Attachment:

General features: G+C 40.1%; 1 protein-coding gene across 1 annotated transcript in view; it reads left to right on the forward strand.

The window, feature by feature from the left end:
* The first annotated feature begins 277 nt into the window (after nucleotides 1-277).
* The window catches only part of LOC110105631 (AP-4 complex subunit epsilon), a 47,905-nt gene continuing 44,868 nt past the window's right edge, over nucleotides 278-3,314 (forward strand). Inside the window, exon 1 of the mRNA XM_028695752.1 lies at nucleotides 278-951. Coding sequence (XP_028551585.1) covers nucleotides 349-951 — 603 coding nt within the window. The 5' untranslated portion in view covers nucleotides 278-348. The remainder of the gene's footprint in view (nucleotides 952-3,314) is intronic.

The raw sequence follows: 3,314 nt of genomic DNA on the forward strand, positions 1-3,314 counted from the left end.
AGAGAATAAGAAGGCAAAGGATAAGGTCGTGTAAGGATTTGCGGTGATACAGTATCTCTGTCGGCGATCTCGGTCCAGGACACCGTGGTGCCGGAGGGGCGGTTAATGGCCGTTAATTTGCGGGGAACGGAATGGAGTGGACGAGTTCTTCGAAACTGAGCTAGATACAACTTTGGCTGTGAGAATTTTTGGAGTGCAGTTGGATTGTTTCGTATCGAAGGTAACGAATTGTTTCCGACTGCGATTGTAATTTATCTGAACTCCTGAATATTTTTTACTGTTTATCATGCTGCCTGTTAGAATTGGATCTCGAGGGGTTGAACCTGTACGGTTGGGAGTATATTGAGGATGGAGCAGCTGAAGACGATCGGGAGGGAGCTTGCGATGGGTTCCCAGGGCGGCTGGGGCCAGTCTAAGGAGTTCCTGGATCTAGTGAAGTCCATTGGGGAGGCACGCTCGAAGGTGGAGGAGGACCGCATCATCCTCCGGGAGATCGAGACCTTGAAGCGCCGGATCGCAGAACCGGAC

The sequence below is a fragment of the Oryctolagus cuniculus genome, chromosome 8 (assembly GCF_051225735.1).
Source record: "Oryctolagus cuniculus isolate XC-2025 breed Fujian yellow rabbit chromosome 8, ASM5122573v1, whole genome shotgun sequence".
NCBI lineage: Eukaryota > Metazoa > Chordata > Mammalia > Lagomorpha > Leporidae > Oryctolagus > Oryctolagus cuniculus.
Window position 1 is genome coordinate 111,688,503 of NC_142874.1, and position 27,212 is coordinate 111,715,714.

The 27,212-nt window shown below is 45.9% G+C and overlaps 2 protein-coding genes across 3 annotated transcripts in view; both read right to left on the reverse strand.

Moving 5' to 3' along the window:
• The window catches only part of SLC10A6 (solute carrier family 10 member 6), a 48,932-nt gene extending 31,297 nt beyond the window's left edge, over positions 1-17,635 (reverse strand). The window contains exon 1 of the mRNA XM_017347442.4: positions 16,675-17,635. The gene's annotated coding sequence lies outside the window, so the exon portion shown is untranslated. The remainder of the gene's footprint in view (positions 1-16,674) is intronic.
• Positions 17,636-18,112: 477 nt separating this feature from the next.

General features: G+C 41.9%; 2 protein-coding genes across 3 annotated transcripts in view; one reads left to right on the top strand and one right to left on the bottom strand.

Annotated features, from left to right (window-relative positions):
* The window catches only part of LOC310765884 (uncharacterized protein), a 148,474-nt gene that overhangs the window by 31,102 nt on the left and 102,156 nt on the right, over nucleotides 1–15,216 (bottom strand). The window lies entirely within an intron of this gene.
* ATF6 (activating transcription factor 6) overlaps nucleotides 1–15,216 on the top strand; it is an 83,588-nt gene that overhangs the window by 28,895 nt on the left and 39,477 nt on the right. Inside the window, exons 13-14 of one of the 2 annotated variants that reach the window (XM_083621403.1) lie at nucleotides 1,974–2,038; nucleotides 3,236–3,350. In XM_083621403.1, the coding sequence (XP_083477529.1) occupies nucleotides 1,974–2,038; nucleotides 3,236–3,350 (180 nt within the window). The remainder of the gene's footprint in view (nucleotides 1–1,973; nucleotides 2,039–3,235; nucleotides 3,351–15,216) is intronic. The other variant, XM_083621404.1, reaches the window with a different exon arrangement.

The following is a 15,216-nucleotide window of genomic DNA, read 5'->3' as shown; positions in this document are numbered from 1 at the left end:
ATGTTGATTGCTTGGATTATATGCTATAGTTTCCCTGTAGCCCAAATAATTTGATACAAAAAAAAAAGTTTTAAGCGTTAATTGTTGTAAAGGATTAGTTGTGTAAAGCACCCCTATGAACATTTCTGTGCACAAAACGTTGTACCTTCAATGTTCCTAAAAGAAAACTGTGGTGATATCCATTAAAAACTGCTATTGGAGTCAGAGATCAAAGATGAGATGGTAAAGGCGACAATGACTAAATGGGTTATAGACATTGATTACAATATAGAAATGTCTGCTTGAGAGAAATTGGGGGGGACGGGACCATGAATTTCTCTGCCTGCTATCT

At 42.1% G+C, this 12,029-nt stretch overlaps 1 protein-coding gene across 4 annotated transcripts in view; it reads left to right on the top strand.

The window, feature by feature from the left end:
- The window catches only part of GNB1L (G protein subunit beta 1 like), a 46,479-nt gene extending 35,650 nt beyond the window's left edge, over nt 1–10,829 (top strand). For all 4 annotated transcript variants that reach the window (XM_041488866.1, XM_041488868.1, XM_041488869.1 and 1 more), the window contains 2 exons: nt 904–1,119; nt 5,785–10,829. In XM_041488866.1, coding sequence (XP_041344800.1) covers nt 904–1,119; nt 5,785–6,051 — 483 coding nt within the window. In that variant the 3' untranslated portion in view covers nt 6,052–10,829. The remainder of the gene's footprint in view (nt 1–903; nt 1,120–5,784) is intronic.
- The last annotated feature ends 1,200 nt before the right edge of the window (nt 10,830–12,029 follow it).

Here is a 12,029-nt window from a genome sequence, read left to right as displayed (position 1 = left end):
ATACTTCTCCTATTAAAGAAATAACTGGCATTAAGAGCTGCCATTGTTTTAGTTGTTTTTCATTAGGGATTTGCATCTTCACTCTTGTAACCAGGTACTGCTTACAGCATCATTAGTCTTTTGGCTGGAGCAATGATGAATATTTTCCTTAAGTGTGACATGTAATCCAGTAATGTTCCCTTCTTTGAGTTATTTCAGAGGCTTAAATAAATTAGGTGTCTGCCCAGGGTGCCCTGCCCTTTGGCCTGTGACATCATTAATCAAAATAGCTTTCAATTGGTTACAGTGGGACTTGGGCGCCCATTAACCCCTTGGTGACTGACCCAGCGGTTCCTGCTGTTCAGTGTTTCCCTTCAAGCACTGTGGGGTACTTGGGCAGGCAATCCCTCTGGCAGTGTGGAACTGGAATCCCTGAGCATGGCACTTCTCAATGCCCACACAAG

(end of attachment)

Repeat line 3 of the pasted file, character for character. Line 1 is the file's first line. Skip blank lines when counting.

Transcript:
* The first annotated feature begins 277 nt into the window (after nucleotides 1-277).